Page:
• Understanding how G-forces work is a mandatory aspect of Roller Coaster building that is required for efficient custom ride design. An in-depth guide can be found here, but in general terms, players should always :
    • Try to keep the maximum positive vertical G (the one guests feel when hitting the bottom of a fall/dive) below 4.5.
    • Make sure the negative vertical G (on top of a hill) should not exceed -2. For rides with detached vehicles (such as Dinghy Slides or Bobsled Coasters) excessive Negative vertical G can result in trains leaving the track and crash. For these rides, the limit is -0.9G.
    • Make sure the maximum lateral G (the G-Forces that push guests away from their trains when turning in high-speed) should never exceed 2.75. Banked curves serve the purpose of reduce lateral Gs by “converting” them into vertical Gs.
    • Use the graphs tab (on the ride window) that displays line graphs of the velocity, altitude and G forces experienced throughout the ride. These graphs can be used to visually identify any sections of a ride that generates high G forces.
      • OpenRCT2 has a feature that allows said graph to automatically highlight these problematic G-Forces in red, for easy scanning & fixing. By keeping both the first train of a rollercoaster and the graph tab in check, any player can see at a glance where the G-Forces are too high for human bodies, and fixing problematic elements easily. Good players often end up developing an "instinct" of what to do and what not to do when designing a custom roller coaster.
    • Consider examples of real-life coasters of said type as references, for easier understanding when building roller coaster layouts.
  • Most Roller coasters have "key-elements" and concepts that help any player designing efficient custom layouts :
    • Wooden Roller Coasters require fast speed and high hills set so that the trains do offer "air-times" on top of each hill.
    • Wild Mouse Roller Coasters (any kind) require multiple tight turns taken at (not too) high speeds so that guests feel like their car will dislodge and fall off the track at any curve. As such, aiming for (not too) high lateral G-Forces is a must.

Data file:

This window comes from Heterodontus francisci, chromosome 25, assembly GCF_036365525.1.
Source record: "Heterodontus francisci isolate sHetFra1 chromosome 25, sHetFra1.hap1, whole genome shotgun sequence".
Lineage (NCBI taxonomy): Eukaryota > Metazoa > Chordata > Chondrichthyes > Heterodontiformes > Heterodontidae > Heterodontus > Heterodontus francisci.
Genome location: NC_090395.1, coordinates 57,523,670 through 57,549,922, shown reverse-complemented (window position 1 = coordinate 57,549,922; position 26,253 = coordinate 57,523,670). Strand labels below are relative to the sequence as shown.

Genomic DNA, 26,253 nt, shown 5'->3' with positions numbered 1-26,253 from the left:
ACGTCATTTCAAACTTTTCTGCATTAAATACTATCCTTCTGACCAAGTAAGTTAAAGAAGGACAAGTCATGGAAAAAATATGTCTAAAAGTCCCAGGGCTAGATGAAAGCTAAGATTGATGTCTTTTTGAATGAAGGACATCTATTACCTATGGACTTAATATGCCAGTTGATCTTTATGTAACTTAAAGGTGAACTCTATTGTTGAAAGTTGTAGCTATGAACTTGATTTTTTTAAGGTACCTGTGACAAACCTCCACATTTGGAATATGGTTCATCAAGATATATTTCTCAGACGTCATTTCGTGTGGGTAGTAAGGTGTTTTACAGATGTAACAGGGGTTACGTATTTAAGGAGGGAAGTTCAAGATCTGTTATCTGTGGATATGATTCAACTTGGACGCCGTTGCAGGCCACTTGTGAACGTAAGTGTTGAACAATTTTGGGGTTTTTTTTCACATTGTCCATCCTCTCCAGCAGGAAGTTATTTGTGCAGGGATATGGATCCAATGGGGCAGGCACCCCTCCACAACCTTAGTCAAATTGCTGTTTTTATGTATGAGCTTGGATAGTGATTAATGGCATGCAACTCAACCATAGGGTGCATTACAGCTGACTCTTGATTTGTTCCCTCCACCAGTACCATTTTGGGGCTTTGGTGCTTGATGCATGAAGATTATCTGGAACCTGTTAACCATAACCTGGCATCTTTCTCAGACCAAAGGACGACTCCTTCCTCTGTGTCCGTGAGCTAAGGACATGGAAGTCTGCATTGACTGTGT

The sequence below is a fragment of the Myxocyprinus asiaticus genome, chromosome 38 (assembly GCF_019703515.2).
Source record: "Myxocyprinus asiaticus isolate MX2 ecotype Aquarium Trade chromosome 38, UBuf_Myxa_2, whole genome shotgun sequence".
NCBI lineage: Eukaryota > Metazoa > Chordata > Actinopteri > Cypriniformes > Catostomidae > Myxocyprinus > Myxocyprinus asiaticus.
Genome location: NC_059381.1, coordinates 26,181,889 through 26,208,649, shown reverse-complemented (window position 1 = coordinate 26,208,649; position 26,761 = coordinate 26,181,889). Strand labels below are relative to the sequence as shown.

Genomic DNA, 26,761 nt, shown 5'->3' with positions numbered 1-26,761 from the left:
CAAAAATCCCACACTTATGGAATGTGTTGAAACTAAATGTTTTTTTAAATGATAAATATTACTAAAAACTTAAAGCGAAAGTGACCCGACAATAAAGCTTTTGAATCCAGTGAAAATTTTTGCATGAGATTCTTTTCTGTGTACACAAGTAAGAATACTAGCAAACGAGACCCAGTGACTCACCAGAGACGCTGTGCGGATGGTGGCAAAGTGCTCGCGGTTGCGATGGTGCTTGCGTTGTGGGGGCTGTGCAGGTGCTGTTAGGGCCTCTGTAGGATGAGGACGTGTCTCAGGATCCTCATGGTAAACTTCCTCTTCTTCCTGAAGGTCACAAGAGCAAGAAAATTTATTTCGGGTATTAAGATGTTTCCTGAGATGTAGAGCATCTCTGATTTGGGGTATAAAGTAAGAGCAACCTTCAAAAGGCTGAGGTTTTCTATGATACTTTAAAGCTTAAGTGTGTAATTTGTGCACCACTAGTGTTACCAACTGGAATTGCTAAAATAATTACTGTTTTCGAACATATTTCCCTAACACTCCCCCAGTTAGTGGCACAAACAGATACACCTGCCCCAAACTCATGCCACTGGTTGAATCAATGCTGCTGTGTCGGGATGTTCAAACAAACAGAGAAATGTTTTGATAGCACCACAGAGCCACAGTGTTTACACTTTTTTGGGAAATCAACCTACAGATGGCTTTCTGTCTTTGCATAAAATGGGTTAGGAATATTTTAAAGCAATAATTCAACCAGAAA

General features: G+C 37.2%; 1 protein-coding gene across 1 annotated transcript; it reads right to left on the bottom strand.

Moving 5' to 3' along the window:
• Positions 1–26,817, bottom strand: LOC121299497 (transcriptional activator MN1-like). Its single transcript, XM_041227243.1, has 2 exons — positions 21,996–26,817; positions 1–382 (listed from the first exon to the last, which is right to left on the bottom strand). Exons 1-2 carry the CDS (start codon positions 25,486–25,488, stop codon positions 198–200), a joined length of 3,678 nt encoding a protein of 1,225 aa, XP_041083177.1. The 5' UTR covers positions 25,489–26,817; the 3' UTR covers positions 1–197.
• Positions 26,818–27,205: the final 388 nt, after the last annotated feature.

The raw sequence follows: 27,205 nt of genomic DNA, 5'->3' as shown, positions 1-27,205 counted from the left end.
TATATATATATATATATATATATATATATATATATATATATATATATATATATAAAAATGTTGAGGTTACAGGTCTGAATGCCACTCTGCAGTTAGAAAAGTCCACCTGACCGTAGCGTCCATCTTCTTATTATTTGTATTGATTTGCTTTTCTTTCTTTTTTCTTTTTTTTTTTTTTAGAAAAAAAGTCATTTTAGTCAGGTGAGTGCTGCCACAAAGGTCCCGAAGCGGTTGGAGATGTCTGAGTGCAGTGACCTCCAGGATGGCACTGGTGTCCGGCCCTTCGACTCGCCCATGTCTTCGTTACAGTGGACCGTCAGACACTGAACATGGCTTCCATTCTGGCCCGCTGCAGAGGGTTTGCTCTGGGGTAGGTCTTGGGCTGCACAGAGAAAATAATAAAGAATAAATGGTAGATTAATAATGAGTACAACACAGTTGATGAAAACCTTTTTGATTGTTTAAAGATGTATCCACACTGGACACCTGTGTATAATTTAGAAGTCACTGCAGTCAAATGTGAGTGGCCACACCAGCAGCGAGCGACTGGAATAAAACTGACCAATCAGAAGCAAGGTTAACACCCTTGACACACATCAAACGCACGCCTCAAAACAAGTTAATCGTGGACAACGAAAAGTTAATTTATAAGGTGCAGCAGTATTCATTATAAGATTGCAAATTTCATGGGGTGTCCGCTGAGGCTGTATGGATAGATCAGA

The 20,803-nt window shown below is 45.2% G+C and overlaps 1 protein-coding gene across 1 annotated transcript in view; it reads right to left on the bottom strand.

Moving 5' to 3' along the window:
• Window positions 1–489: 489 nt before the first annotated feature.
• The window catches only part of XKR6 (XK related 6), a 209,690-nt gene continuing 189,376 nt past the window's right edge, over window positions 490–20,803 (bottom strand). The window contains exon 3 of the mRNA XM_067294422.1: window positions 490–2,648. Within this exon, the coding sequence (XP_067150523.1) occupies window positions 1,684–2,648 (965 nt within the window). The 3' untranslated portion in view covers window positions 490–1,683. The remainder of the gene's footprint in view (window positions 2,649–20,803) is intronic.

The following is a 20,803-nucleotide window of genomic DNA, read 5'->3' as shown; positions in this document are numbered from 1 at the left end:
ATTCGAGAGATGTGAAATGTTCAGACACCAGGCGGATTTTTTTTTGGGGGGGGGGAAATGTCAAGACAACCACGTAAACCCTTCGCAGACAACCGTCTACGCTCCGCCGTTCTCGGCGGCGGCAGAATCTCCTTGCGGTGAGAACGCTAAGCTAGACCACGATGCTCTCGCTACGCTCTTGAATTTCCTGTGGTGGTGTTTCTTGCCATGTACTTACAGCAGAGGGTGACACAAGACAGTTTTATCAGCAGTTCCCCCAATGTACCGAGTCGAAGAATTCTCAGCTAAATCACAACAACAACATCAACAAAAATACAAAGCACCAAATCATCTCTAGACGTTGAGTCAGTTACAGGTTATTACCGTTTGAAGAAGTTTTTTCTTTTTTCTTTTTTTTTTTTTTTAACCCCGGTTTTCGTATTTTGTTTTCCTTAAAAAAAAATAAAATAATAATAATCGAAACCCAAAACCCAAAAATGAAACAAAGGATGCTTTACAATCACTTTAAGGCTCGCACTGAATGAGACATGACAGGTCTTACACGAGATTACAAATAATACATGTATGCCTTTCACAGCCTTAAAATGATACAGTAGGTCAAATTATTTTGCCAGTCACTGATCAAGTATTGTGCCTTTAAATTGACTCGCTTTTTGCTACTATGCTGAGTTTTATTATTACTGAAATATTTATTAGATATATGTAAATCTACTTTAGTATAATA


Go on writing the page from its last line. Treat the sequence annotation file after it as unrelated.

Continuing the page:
• Spinning Wild Mouse has a key-element called "Spinning Control Toggle Track", that switches the behavior of the train passing it, between "Free-spinning at curves" and "No-Spinning at curves" modes. Making a clever use of these notions is the key factor for success when designing a custom layout with this coaster.
    • Steel Looping Coaster needs — as its name implies — loopings. Interlocking them with other tracks, other parts of itself, queue lines or regular paths, will boost the Coaster's Excitement rating to the roof, with the best option being interlocking loops through other loops for massive high-drawing rollercoasters that will draw guests into any park by the hundreds, if not by thousands.
    • Suspended Swinging Coasters and Bobsled Coasters rely on helices much more than drops for high excitement ratings.
    • Corkscrew, Inverted, Steel Twister, LIM and Air-Powered Coasters require careful planning regarding inversions and hilltops, so that each one of them is taken at the slowest possible reasonable speeds on their top.
    • Hyper, Giga & Hyper-Twister Coasters are evolutions of the Wooden Coaster in principle, and as such require massive (very tall) drops and high speeds with reasonable G-Forces. Due to the sheer drawing power these scream machines have on guests, they also require high guest capacity, therefore very long stations (in RCT1) or an extensive use of Block Brakes (in RCT2) as well as long queues to function at full capacity and therefore bring the biggest buck in.
  • Building Tracked rides underground (or partially underground) usually adds a boost to the Excitement rating.
    • This rule doesn't apply to Go-Karts, where driving under the ground has a negative impact on the Excitement Rating instead of a positive one.

Shops and Stalls

  • Information Kiosks should be built close to the park entrance. This ensures as many guests as possible have access to a park map which will give them destinations to go to (instead of wandering aimlessly).